Abandoned Building 25 at Creedmoor Psychiatric Center
Located in Queens Village, New York, Building 25 at the Creedmoor Psychiatric Center has sat abandoned and rotting since 1974. The psychiatric center is still open and operating but, for almost four decades, Building 25 still stands — ignored and decaying.
Originally, the open land was owned by the Creed family and was purchased by the New York State Legislature in 1870 to house the New York State National Guard. After four decades of complaints about random long range bullets flying into surrounding areas, the National Guard abandoned the buildings in 1912. At that time, Creedmoor State Hospital opened as a farm colony for then Brooklyn State Hospital, with patients working on the farmland for treatment and room and board.
From 1918 to 1974, the population grew from several hundred to over five thousand patients. Through the decades, a large number of violent criminals were sent there and allowed to wander the grounds freely, with some easily escaping. With reports of rape, assault, suicides, fires and burglaries, the institution was out of control. In addition, complaints of patient abuse by staff and unsanitary living conditions added to the already horrid and unsafe living conditions at the hospital.
By 1974, the original Creedmoor State Hospital was moved to a new facility on the property and renamed the Creedmoor Psychiatric Center. While all of the other buildings once used were vacated and demolished, Building 25 was left deserted. To this day, the building stands abandoned and ignored by the state. Why buildings like this are allowed to stand rotting for decades can only be answered by their owners.
These are the four of the earliest-born people ever to be photographed. All were born in the late 1740s and lived into their 90s and 100s, long enough to experience the dawn of photography.
The three men in the photo all served in the American Revolutionary War (1775-1783), fighting for independence against Great Britain, and would have seen George Washington signed in as first president of the United States in 1789. I find it fascinating to think what they saw through their eyes. They were in their 40s and 50s when Mozart and Beethoven became contemporary composers!
Top, left to right:
Dr. Ezra Green (1746 - 1847)
Hannah Stilley Gorby (1746 - 1840/50?)
Bottom, left to right:
Baltus Stone (1747 - 1846)
Conrad Heyer (1749 - 1856)
This is so awesome to me
Oddity of the Week: Toynbee Tiles
The Toynbee tiles (also called Toynbee plaques) are messages of unknown origin found embedded in asphalt of streets in about two dozen major cities in the United States and four South American capitals. Since the 1980s, several hundred tiles have been discovered. They are generally about the size of an American license plate (roughly 30 cm by 15 cm), but sometimes considerably larger. They contain some variation on the following inscription:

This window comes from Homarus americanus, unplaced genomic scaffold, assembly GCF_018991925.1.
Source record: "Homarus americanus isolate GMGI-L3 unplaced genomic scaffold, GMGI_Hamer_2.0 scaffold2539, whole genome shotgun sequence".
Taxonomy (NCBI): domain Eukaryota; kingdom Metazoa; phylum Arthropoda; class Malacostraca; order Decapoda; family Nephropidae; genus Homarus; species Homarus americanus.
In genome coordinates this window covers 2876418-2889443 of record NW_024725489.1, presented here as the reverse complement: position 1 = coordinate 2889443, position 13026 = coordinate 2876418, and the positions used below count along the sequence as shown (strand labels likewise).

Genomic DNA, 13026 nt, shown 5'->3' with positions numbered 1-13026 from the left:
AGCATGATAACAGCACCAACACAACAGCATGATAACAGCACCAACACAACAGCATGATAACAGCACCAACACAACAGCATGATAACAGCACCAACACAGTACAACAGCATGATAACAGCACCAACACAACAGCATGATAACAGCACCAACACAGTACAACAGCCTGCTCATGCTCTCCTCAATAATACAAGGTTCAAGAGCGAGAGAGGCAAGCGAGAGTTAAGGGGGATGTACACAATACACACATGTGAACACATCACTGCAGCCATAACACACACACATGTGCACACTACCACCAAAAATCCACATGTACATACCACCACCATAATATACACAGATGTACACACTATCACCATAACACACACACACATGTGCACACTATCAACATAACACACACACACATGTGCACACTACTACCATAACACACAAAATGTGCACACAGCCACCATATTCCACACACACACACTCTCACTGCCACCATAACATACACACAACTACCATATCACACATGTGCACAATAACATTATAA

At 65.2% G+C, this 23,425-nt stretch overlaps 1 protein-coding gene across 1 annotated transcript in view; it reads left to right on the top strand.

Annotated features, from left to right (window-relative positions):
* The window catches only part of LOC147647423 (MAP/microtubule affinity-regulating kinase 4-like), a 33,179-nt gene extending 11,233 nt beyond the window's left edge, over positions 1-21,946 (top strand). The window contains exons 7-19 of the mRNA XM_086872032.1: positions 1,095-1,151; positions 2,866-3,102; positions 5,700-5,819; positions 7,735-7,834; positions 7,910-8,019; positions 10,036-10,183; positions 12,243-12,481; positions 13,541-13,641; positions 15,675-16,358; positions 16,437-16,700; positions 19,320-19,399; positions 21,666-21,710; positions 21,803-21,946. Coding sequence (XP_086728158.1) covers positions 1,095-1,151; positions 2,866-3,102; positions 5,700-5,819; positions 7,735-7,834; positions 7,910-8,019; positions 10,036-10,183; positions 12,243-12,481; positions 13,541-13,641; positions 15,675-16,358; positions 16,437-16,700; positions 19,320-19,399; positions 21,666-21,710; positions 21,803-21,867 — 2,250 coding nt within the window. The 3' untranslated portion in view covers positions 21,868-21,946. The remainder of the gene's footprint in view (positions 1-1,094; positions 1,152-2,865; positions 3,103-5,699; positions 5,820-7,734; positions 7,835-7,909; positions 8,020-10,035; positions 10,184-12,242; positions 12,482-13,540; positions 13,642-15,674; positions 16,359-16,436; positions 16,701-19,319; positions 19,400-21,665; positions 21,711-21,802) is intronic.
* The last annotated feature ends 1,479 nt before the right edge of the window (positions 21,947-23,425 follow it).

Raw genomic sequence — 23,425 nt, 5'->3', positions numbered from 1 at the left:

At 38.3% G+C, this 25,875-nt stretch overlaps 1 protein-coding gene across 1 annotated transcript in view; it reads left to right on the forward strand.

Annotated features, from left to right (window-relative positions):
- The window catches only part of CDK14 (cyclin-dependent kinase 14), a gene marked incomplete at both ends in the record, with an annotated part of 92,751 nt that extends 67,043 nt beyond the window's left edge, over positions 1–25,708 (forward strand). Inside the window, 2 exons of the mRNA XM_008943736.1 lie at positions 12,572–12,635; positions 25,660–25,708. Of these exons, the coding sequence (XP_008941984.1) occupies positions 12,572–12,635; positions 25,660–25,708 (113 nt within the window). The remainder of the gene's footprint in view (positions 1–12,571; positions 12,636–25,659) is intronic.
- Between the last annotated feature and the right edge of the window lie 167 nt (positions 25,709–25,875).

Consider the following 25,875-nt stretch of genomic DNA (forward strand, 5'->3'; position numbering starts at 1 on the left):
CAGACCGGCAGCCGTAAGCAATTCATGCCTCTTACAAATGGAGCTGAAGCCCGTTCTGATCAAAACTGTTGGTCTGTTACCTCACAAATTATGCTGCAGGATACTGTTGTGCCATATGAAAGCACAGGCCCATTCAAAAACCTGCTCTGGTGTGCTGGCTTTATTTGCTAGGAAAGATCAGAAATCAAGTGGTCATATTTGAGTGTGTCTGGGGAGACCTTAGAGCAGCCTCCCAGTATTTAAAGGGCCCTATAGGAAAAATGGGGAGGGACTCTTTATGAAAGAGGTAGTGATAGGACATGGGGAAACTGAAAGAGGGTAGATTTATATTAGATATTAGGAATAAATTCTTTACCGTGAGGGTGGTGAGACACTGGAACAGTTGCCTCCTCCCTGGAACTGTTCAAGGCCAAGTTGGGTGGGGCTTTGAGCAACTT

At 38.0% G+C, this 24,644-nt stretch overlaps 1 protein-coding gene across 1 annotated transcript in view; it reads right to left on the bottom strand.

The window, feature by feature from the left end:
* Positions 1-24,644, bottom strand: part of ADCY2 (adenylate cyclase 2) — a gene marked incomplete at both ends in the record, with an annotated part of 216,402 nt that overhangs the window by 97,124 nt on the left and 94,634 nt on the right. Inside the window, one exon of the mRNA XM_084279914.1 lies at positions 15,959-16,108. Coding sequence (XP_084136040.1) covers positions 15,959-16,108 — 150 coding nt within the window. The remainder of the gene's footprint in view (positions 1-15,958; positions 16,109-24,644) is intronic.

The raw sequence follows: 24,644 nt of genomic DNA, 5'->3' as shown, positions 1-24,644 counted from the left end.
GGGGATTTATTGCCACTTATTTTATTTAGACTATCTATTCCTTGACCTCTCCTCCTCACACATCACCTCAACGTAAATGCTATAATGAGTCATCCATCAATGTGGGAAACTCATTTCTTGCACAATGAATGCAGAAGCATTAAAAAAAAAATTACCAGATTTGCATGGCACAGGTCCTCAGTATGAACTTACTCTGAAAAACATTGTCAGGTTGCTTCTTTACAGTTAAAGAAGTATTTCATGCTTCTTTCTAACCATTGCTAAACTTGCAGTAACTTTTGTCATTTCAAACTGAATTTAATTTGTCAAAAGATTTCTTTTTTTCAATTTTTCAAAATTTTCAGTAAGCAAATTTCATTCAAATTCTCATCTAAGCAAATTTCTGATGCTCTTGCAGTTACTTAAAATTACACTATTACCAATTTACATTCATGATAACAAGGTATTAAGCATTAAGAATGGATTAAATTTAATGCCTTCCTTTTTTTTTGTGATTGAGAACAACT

IN MOViE `2001
ON PLANET JUPITER
Some of the more elaborate tiles also feature cryptic political statements or exhort readers to create and install similar tiles of their own. The material used for making the tiles was long a mystery, but evidence has emerged that they may be primarily made of layers of linoleum and asphalt crack-filling compound.
For more info, check out the documentary Resurrect Dead: The Mystery of the Toynbee Tiles
Underground shelters built in fear of a nuclear attack were usually cramped spaces with just enough amenities to survive a few months. When wealthy recluse Girard “Jerry” B. Henderson built his Cold War bunker in 1978, he decided to ride out the end of the world in style.
The subterranean paradise at 3970 Spencer St. in Las Vegas was built 26 feet underground. At ground level a 2-bedroom caretaker house sits on the property. In the backyard, ventilation and air-conditioning units jut up from the dirt. Rocks conceal stairways and an elevator that lead down to the AstroTurf-covered front yard of the home below.
With its own generator and fuel tank, the home could sustain life for a year with a fully-stocked pantry in the event of a nuclear attack.
Henderson’s underground retreat includes a pool, two jacuzzis, a sauna, an outdoor BBQ grill inside a large fake rock, a dance floor, a putting green in the garden, adjustable light settings to match various times of the day and a hand-painting 360-degree mural of locations familiar to Henderson. A one-bedroom guest cabana is located beside the pool.
A tunnel once connected the house to the office building next door where Henderson worked, but that property was sold separately after Henderson’s death and the tunnel was filled in. (via)